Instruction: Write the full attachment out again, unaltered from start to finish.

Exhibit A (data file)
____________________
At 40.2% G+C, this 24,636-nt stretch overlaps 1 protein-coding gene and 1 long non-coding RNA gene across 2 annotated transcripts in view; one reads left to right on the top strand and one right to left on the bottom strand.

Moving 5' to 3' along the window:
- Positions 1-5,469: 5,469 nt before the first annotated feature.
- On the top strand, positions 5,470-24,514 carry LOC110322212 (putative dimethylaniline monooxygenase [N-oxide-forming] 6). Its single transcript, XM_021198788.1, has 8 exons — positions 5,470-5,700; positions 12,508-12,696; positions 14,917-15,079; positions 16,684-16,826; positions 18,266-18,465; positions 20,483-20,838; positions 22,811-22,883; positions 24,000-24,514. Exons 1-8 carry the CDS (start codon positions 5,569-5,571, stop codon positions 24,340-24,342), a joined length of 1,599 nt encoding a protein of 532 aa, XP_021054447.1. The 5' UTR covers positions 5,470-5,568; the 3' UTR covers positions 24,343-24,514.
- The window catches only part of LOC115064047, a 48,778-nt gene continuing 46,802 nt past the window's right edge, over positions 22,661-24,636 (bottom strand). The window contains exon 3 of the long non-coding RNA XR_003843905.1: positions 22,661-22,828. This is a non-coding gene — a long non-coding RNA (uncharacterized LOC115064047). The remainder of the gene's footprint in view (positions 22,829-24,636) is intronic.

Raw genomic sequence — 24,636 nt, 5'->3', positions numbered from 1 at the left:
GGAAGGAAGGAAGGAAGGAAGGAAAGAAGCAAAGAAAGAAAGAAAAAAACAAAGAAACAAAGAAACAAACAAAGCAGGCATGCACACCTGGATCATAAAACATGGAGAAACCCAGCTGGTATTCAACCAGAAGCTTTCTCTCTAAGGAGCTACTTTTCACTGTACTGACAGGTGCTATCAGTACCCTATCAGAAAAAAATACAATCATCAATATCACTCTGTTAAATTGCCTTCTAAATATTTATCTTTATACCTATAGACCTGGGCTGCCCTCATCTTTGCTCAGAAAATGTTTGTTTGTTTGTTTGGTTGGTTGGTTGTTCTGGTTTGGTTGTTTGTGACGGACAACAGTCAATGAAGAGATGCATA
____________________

At 40.2% G+C, this 24,636-nt stretch overlaps 1 protein-coding gene and 1 long non-coding RNA gene across 2 annotated transcripts in view; one reads left to right on the top strand and one right to left on the bottom strand.

Moving 5' to 3' along the window:
- Positions 1-5,469: 5,469 nt before the first annotated feature.
- On the top strand, positions 5,470-24,514 carry LOC110322212 (putative dimethylaniline monooxygenase [N-oxide-forming] 6). Its single transcript, XM_021198788.1, has 8 exons — positions 5,470-5,700; positions 12,508-12,696; positions 14,917-15,079; positions 16,684-16,826; positions 18,266-18,465; positions 20,483-20,838; positions 22,811-22,883; positions 24,000-24,514. Exons 1-8 carry the CDS (start codon positions 5,569-5,571, stop codon positions 24,340-24,342), a joined length of 1,599 nt encoding a protein of 532 aa, XP_021054447.1. The 5' UTR covers positions 5,470-5,568; the 3' UTR covers positions 24,343-24,514.
- The window catches only part of LOC115064047, a 48,778-nt gene continuing 46,802 nt past the window's right edge, over positions 22,661-24,636 (bottom strand). The window contains exon 3 of the long non-coding RNA XR_003843905.1: positions 22,661-22,828. This is a non-coding gene — a long non-coding RNA (uncharacterized LOC115064047). The remainder of the gene's footprint in view (positions 22,829-24,636) is intronic.

Raw genomic sequence — 24,636 nt, 5'->3', positions numbered from 1 at the left:
GGAAGGAAGGAAGGAAGGAAGGAAAGAAGCAAAGAAAGAAAGAAAAAAACAAAGAAACAAAGAAACAAACAAAGCAGGCATGCACACCTGGATCATAAAACATGGAGAAACCCAGCTGGTATTCAACCAGAAGCTTTCTCTCTAAGGAGCTACTTTTCACTGTACTGACAGGTGCTATCAGTACCCTATCAGAAAAAAATACAATCATCAATATCACTCTGTTAAATTGCCTTCTAAATATTTATCTTTATACCTATAGACCTGGGCTGCCCTCATCTTTGCTCAGAAAATGTTTGTTTGTTTGTTTGGTTGGTTGGTTGTTCTGGTTTGGTTGTTTGTGACGGACAACAGTCAATGAAGAGATGCATA